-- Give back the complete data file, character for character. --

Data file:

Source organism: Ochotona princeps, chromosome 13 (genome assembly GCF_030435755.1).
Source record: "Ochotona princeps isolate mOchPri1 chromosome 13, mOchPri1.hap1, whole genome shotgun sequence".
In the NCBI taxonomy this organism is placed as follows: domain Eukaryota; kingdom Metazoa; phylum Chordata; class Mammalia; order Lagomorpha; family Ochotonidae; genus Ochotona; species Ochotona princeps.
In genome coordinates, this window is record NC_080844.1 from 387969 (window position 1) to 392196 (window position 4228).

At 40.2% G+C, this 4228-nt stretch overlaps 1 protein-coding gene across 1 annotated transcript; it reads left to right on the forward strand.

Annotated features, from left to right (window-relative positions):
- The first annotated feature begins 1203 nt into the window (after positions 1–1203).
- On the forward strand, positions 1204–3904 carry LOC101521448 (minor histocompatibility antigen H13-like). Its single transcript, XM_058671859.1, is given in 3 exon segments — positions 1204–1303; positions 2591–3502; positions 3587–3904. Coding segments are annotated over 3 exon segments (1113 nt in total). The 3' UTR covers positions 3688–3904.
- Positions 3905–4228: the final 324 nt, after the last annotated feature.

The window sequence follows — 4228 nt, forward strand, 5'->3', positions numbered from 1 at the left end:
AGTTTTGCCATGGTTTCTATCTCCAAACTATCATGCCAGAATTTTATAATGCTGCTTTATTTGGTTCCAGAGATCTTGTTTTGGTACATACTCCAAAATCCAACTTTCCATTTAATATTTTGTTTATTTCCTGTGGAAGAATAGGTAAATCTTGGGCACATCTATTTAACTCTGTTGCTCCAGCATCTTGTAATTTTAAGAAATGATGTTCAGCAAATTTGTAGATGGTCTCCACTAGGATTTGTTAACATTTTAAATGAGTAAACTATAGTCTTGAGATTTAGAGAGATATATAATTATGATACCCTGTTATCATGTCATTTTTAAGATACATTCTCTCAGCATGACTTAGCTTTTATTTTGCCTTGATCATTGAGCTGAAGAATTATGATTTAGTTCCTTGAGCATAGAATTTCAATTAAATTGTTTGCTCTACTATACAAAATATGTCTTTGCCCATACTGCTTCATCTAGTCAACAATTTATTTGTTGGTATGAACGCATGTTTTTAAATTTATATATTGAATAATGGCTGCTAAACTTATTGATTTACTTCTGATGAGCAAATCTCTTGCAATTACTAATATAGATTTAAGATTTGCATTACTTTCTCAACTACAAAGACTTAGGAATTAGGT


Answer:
Source organism: Ochotona princeps, chromosome 13 (genome assembly GCF_030435755.1).
Source record: "Ochotona princeps isolate mOchPri1 chromosome 13, mOchPri1.hap1, whole genome shotgun sequence".
In the NCBI taxonomy this organism is placed as follows: domain Eukaryota; kingdom Metazoa; phylum Chordata; class Mammalia; order Lagomorpha; family Ochotonidae; genus Ochotona; species Ochotona princeps.
In genome coordinates, this window is record NC_080844.1 from 387969 (window position 1) to 392196 (window position 4228).

At 40.2% G+C, this 4228-nt stretch overlaps 1 protein-coding gene across 1 annotated transcript; it reads left to right on the forward strand.

Annotated features, from left to right (window-relative positions):
- The first annotated feature begins 1203 nt into the window (after positions 1–1203).
- On the forward strand, positions 1204–3904 carry LOC101521448 (minor histocompatibility antigen H13-like). Its single transcript, XM_058671859.1, is given in 3 exon segments — positions 1204–1303; positions 2591–3502; positions 3587–3904. Coding segments are annotated over 3 exon segments (1113 nt in total). The 3' UTR covers positions 3688–3904.
- Positions 3905–4228: the final 324 nt, after the last annotated feature.

The window sequence follows — 4228 nt, forward strand, 5'->3', positions numbered from 1 at the left end:
AGTTTTGCCATGGTTTCTATCTCCAAACTATCATGCCAGAATTTTATAATGCTGCTTTATTTGGTTCCAGAGATCTTGTTTTGGTACATACTCCAAAATCCAACTTTCCATTTAATATTTTGTTTATTTCCTGTGGAAGAATAGGTAAATCTTGGGCACATCTATTTAACTCTGTTGCTCCAGCATCTTGTAATTTTAAGAAATGATGTTCAGCAAATTTGTAGATGGTCTCCACTAGGATTTGTTAACATTTTAAATGAGTAAACTATAGTCTTGAGATTTAGAGAGATATATAATTATGATACCCTGTTATCATGTCATTTTTAAGATACATTCTCTCAGCATGACTTAGCTTTTATTTTGCCTTGATCATTGAGCTGAAGAATTATGATTTAGTTCCTTGAGCATAGAATTTCAATTAAATTGTTTGCTCTACTATACAAAATATGTCTTTGCCCATACTGCTTCATCTAGTCAACAATTTATTTGTTGGTATGAACGCATGTTTTTAAATTTATATATTGAATAATGGCTGCTAAACTTATTGATTTACTTCTGATGAGCAAATCTCTTGCAATTACTAATATAGATTTAAGATTTGCATTACTTTCTCAACTACAAAGACTTAGGAATTAGGT